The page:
In July 2016, an entire amusement park devoted to Noah’s Ark is set to open in Kentucky. Owned and built by Ken Ham (his other contribution to humanity is the Creation Museum) the Ark Encounter is a business investment catering to the young-earth creationists of the Bible Belt.
However, the Ark Encounter’s journey has been far from smooth sailing.
First announced in December 2010, the ark park called for an estimated $150 million in funding. It initially got help from the state of Kentucky, in the form of tax incentives and rebates, but inconvenient things like the Constitutional concept of the Separation of Church and State got in the way. Delays and complications led some of the park’s early investors to head for the door – while the Ark Encounter LLC was initially only 20% owned by the rest of Ken Ham’s corporate pyramid, with the other 80% presumably covered by private investors, it’s now wholly-owned by Ham’s elaborate corporate structure
With funding in the can, in the technical sense, Ham did what anyone would do: He blamed Obama. Because Obamacare would, allegedly, require Mr. Ham to provide abortifaciants to his employees – something he was absolutely not going to do – he had to forego certain vague streams of investment that would’ve solved everything.
Instead, Mr. Ham would have to resort to lesser methods of fundraising – selling junk bonds.
To help cover the costs of building the Noah’s Ark theme park, Mr. Ham proclaimed a private bond offering. Investors could loan money to the construction cause, get interest back for the life of the bond, and then the principal of the bond back when it matured.
Bonds are known for their stability in the investment world: They’re a great way to invest money, get a low by sure interest rate, and watch the investment grow without much of a doubt that it’ll still be there when all is said and done – bondholders are among the first in line to get paid if the bond’s issuer goes bankrupt.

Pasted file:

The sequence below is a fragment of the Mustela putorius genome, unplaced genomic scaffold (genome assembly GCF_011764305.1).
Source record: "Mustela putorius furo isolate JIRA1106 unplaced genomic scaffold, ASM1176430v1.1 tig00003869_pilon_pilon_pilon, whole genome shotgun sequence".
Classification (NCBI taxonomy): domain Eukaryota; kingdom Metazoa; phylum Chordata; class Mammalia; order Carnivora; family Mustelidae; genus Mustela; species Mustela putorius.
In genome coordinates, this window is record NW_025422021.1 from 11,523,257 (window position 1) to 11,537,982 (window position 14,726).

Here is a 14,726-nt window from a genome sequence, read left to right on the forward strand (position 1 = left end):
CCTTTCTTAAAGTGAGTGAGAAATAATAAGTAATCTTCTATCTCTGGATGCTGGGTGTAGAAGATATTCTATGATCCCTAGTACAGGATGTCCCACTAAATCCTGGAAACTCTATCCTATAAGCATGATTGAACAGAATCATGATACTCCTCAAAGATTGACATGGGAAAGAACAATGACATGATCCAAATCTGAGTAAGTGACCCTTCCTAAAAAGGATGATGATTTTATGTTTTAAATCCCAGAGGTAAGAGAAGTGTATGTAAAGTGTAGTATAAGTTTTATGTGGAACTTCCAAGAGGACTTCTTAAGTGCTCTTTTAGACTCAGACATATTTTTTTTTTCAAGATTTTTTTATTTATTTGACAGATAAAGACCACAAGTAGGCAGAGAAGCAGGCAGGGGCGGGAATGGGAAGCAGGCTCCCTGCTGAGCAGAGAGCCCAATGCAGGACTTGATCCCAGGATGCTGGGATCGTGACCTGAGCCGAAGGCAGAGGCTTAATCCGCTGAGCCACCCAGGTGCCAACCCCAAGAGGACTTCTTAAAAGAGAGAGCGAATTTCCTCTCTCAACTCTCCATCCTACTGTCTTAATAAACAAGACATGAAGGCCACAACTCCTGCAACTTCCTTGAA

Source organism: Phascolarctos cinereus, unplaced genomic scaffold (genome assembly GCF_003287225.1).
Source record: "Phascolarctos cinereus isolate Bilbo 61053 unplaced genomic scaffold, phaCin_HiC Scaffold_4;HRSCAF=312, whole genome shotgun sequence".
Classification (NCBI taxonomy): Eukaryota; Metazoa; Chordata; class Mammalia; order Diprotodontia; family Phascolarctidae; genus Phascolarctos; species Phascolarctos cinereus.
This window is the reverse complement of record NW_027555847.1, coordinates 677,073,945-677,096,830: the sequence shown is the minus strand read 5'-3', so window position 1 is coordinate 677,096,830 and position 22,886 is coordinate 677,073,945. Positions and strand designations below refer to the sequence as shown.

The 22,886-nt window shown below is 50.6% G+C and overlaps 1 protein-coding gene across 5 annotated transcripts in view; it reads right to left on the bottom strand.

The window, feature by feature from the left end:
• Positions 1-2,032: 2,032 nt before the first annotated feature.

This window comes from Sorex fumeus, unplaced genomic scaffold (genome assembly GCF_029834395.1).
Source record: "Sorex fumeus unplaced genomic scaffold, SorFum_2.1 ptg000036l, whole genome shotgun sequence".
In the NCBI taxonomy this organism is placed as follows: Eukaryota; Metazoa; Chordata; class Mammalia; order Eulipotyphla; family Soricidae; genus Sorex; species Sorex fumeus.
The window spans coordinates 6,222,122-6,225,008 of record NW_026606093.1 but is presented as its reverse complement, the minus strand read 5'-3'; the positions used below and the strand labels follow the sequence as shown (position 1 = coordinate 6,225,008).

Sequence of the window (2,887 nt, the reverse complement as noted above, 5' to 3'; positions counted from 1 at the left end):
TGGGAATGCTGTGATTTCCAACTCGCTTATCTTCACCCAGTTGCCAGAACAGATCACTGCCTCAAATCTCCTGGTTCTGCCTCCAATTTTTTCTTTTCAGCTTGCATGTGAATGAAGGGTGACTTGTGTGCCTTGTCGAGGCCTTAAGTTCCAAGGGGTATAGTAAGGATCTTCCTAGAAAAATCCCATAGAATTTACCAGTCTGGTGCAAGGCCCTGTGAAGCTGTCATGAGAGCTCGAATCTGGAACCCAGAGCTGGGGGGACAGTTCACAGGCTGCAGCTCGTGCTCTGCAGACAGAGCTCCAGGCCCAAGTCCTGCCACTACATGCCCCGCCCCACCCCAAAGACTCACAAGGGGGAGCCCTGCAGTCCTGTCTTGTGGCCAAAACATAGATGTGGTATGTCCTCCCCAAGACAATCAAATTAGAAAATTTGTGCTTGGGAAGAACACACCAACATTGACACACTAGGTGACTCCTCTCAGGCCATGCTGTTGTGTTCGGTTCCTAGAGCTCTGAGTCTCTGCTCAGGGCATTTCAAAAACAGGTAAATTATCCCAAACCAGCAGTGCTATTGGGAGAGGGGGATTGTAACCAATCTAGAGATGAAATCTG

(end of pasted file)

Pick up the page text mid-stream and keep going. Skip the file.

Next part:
Ham’s bonds, however, were nothing like that. One of the terms and conditions attached to Mr. Ham’s bonds limited the bonds to the ark park venture – if the theme park didn’t pan out, bondholders were prevented from seeking payment from Mr. Ham’s other businesses, like his church, Answers in Genesis, or the Creation Museum. If the park turned out to be a flop, bondholders would be screwed.
But another term attached to the bond allowed Ark Encounter to call the bond back before it matured – effectively cutting off the interest payments and returning the principal of the bond to the holder. This allowed Ham to cut his expenses, if business went well and he didn’t need the money from the bond, anymore. If the park turned out to be a success, bondholders would be screwed.
In other words, the creationist junk bonds that Ham had come up with had a tag on them that said, “you’re damned if we lose, and you’re damned if we win.” Either way, Ham gets what he wants – money to build an ark that he can use to survive the upcoming flood sent by God to punish us for letting gays marry, or something.
[Post image via Shutterstock]